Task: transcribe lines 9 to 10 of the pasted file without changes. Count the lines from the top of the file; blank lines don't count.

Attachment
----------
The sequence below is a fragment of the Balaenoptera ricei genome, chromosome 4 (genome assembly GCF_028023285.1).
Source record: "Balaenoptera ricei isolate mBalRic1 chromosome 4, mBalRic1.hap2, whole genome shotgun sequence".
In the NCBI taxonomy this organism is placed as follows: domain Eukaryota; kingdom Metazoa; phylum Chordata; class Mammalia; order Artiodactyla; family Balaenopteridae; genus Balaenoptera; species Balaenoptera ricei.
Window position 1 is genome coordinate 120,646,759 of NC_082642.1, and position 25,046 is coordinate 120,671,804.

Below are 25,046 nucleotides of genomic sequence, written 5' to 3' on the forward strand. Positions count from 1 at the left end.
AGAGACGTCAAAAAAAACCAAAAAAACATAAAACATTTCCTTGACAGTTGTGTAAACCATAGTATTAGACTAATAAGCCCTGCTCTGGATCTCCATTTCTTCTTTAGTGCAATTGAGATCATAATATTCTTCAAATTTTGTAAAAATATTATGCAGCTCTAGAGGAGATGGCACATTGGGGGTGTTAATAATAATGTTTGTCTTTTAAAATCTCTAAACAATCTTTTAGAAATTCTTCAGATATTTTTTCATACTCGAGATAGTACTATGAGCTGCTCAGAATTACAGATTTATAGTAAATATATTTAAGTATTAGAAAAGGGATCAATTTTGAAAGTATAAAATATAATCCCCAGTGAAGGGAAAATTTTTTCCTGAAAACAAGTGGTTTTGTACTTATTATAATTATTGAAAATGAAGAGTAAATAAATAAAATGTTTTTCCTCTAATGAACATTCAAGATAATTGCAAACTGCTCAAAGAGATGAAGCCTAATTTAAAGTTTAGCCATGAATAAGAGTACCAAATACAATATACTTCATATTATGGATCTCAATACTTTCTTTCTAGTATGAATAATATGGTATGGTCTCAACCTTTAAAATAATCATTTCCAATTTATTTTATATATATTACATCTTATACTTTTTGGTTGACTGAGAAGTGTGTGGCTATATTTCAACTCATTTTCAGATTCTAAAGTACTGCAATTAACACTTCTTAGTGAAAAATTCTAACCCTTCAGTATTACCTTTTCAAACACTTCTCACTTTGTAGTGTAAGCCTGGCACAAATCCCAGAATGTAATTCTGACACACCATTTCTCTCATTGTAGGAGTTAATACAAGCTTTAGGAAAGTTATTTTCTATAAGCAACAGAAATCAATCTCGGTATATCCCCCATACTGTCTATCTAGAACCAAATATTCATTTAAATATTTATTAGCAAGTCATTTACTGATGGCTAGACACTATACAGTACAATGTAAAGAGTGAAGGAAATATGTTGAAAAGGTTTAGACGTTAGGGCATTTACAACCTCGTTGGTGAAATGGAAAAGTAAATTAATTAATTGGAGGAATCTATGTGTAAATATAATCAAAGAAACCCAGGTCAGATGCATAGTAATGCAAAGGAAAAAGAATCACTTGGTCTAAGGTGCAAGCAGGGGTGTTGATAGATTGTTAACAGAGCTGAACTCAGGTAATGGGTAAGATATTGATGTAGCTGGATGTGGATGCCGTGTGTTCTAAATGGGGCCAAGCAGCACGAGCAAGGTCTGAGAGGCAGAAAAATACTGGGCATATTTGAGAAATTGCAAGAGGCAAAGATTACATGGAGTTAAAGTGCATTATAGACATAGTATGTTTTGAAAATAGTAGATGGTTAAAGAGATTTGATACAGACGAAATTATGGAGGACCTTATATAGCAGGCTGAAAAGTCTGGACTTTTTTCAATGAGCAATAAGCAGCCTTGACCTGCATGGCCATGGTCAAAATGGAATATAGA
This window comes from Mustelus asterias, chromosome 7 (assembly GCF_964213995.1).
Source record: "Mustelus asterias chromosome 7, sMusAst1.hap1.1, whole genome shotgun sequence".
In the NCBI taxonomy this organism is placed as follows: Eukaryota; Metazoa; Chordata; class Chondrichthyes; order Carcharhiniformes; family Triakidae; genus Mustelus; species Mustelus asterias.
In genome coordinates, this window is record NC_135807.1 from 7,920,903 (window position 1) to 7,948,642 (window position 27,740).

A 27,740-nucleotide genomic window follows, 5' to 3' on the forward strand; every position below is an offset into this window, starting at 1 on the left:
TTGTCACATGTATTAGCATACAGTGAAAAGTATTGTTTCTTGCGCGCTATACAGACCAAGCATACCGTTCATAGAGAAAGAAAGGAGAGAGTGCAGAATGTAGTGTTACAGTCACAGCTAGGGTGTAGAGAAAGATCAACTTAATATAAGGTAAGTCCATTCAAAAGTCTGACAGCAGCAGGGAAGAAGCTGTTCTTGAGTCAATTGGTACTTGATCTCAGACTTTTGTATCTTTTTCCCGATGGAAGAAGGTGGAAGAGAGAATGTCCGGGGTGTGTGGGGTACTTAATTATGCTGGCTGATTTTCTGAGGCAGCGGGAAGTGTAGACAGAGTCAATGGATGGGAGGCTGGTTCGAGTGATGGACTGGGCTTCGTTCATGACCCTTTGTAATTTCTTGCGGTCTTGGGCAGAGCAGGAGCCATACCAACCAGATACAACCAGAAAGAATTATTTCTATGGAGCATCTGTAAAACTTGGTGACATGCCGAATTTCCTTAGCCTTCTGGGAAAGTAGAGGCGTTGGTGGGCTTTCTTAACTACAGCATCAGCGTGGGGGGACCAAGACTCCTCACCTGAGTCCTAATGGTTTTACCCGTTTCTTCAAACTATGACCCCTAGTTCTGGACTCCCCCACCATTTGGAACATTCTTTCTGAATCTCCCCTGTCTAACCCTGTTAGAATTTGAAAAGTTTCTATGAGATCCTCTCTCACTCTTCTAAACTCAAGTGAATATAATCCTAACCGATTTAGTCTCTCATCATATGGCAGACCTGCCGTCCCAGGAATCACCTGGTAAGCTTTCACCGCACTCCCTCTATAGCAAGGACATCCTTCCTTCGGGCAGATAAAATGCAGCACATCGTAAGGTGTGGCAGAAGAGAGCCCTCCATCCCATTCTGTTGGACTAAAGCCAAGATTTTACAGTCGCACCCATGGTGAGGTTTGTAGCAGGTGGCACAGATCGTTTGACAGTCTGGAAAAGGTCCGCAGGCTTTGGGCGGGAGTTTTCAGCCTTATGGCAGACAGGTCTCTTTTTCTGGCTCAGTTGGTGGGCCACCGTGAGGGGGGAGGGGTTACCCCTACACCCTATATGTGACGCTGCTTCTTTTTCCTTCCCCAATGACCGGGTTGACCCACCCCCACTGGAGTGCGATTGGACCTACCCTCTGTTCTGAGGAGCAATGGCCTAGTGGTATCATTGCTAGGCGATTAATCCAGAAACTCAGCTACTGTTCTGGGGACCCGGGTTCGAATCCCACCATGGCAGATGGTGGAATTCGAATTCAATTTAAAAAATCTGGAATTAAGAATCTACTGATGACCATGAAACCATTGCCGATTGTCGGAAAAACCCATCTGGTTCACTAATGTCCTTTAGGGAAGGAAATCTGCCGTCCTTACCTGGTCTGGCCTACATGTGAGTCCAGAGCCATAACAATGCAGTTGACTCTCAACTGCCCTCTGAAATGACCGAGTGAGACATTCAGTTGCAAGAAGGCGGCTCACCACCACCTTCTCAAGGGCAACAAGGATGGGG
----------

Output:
In the NCBI taxonomy this organism is placed as follows: Eukaryota; Metazoa; Chordata; class Chondrichthyes; order Carcharhiniformes; family Triakidae; genus Mustelus; species Mustelus asterias.
In genome coordinates, this window is record NC_135807.1 from 7,920,903 (window position 1) to 7,948,642 (window position 27,740).